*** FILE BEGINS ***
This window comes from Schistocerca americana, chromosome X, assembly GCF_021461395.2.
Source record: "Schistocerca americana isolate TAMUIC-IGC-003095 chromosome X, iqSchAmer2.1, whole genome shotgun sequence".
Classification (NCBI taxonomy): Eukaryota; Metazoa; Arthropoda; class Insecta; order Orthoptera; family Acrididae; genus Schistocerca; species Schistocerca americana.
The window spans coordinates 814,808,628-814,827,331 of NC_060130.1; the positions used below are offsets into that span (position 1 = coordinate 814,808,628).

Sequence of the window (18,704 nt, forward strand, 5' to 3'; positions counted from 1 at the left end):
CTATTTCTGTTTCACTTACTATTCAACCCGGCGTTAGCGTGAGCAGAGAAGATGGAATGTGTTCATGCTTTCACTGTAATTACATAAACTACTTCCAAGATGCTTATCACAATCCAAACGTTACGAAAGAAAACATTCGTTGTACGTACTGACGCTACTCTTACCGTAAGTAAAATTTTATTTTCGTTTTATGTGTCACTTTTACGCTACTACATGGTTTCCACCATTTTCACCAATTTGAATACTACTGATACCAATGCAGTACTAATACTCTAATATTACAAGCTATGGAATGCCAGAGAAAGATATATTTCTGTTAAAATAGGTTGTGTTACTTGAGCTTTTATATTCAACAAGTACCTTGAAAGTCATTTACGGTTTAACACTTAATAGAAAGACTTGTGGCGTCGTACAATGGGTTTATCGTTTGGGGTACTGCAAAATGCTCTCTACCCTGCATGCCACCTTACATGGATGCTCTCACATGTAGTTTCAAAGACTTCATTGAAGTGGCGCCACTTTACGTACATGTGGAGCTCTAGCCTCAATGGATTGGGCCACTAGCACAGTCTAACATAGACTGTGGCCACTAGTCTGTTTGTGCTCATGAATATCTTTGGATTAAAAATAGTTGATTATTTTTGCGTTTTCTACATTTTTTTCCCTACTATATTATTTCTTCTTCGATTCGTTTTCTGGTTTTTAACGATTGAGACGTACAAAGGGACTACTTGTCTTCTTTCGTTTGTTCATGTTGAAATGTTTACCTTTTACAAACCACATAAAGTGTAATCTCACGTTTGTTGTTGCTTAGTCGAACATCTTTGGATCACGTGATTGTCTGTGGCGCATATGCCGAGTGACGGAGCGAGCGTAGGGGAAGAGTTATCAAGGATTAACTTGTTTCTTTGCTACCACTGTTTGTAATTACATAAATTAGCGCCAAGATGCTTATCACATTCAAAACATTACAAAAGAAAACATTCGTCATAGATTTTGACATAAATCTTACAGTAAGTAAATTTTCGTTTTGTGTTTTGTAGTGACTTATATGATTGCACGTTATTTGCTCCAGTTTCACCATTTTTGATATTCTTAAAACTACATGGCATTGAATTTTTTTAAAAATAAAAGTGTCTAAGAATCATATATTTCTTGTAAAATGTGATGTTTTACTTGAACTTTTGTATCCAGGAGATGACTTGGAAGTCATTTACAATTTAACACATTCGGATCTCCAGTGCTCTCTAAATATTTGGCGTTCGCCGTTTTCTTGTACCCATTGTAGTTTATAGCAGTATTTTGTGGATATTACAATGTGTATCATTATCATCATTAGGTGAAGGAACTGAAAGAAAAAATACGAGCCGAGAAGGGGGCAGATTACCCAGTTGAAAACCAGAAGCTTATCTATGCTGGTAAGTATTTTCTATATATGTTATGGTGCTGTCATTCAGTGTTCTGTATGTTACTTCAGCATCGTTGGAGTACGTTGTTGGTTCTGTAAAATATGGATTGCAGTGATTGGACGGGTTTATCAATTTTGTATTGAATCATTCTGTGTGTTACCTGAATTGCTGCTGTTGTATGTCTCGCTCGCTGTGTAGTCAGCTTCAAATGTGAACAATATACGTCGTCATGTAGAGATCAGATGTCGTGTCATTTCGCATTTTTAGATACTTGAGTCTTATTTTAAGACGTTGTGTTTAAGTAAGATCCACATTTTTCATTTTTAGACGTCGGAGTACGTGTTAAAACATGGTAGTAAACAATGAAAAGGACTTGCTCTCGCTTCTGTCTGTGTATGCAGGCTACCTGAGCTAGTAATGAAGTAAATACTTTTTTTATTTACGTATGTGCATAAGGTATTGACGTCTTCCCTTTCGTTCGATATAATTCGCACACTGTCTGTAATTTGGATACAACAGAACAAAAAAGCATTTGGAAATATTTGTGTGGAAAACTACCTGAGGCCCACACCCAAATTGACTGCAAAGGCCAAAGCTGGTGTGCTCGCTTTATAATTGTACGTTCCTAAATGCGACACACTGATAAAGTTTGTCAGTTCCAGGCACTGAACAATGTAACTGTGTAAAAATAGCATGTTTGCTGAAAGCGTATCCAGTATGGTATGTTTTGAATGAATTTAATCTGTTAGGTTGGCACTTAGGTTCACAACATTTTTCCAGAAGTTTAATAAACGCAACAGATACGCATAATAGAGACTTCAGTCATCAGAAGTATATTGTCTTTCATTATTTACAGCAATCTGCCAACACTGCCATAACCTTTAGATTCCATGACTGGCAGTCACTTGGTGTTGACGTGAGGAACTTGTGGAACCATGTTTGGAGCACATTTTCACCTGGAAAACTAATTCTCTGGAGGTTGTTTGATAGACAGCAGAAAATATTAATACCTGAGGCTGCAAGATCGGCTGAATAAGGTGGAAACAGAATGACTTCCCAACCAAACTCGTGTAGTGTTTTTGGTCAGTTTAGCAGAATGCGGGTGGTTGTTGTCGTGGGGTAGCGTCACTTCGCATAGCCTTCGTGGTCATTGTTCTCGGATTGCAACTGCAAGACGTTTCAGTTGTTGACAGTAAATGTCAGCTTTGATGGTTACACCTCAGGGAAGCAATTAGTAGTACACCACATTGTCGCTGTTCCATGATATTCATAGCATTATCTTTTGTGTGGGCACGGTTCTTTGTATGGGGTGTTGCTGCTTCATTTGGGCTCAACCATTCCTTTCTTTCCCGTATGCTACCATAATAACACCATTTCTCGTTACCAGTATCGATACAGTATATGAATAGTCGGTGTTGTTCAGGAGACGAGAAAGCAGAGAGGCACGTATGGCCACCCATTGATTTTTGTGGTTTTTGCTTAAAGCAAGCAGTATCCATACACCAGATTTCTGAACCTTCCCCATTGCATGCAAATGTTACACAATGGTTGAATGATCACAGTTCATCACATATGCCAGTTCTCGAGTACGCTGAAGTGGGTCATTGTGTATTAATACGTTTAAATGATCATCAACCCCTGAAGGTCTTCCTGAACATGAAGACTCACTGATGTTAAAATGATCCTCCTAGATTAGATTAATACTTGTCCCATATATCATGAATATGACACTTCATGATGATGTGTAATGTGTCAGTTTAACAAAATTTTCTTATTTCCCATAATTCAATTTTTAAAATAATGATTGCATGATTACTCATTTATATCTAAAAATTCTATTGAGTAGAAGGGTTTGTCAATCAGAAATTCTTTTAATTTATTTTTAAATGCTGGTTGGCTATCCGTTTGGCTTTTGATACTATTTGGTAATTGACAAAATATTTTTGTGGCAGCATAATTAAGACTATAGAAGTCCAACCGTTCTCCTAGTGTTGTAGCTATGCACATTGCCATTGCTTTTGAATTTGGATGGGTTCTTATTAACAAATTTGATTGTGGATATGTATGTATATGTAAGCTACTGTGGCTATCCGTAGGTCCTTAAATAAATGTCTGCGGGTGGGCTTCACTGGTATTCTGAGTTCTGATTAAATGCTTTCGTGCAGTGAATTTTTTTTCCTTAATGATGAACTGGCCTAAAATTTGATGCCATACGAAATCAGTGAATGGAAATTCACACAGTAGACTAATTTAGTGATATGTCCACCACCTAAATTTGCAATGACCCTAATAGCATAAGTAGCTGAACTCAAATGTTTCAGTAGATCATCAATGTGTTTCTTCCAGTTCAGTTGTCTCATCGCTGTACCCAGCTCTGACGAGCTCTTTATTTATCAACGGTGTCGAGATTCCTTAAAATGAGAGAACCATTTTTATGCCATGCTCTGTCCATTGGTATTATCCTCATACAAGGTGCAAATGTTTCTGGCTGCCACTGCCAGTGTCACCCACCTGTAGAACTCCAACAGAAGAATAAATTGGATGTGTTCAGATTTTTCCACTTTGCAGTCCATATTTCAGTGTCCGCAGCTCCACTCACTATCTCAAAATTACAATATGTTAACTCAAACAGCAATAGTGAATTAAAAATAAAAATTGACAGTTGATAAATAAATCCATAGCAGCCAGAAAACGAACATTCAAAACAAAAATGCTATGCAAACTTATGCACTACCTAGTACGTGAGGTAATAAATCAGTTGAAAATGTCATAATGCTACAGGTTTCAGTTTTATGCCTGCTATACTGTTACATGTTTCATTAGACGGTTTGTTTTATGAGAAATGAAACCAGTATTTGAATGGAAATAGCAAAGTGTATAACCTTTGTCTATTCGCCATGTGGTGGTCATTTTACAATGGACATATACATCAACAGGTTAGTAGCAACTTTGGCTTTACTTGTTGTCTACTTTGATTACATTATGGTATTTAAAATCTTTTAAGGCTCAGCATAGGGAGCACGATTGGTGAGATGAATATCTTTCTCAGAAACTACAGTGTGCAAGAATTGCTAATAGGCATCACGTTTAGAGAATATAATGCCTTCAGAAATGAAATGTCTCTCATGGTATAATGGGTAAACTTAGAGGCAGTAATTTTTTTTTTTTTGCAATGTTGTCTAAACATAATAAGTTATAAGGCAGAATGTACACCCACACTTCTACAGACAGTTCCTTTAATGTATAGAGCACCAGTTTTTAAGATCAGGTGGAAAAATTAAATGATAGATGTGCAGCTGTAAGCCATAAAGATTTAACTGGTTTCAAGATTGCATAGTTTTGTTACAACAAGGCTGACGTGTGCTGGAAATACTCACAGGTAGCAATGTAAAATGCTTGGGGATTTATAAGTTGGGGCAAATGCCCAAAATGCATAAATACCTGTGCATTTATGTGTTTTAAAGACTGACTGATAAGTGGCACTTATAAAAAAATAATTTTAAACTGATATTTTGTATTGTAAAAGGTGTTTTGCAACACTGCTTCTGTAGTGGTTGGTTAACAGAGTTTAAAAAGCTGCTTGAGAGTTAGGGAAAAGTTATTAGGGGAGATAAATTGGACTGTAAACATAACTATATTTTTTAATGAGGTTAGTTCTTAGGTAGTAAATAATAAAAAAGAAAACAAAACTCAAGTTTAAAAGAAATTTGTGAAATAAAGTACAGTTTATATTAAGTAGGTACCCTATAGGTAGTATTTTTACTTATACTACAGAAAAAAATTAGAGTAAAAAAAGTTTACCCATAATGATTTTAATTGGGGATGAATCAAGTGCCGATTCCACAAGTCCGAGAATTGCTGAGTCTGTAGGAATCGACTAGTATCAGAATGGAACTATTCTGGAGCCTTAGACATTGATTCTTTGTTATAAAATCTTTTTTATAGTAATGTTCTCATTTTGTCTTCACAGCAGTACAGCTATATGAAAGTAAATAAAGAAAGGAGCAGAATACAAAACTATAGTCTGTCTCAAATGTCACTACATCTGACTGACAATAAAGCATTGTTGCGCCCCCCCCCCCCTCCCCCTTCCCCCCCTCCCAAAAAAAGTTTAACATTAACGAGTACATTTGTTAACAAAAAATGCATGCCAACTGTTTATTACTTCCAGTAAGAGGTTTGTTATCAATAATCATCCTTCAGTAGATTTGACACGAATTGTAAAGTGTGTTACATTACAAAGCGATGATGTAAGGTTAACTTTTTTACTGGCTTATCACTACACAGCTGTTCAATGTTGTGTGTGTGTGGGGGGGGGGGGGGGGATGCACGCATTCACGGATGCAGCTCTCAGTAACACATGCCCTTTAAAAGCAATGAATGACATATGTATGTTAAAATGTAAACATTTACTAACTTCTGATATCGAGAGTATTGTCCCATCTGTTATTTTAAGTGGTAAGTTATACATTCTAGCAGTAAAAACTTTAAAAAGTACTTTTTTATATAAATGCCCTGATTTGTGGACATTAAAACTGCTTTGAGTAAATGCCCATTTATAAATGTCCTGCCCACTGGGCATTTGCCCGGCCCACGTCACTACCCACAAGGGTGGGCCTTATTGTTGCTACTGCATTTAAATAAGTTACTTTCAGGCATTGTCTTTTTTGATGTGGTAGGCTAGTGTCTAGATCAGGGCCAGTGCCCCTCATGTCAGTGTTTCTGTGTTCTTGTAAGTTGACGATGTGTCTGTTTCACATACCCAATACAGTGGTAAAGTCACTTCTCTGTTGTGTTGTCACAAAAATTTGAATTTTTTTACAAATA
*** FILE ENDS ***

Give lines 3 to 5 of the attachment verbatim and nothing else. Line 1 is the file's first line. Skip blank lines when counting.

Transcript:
Classification (NCBI taxonomy): Eukaryota; Metazoa; Arthropoda; class Insecta; order Orthoptera; family Acrididae; genus Schistocerca; species Schistocerca americana.
The window spans coordinates 814,808,628-814,827,331 of NC_060130.1; the positions used below are offsets into that span (position 1 = coordinate 814,808,628).

Sequence of the window (18,704 nt, forward strand, 5' to 3'; positions counted from 1 at the left end):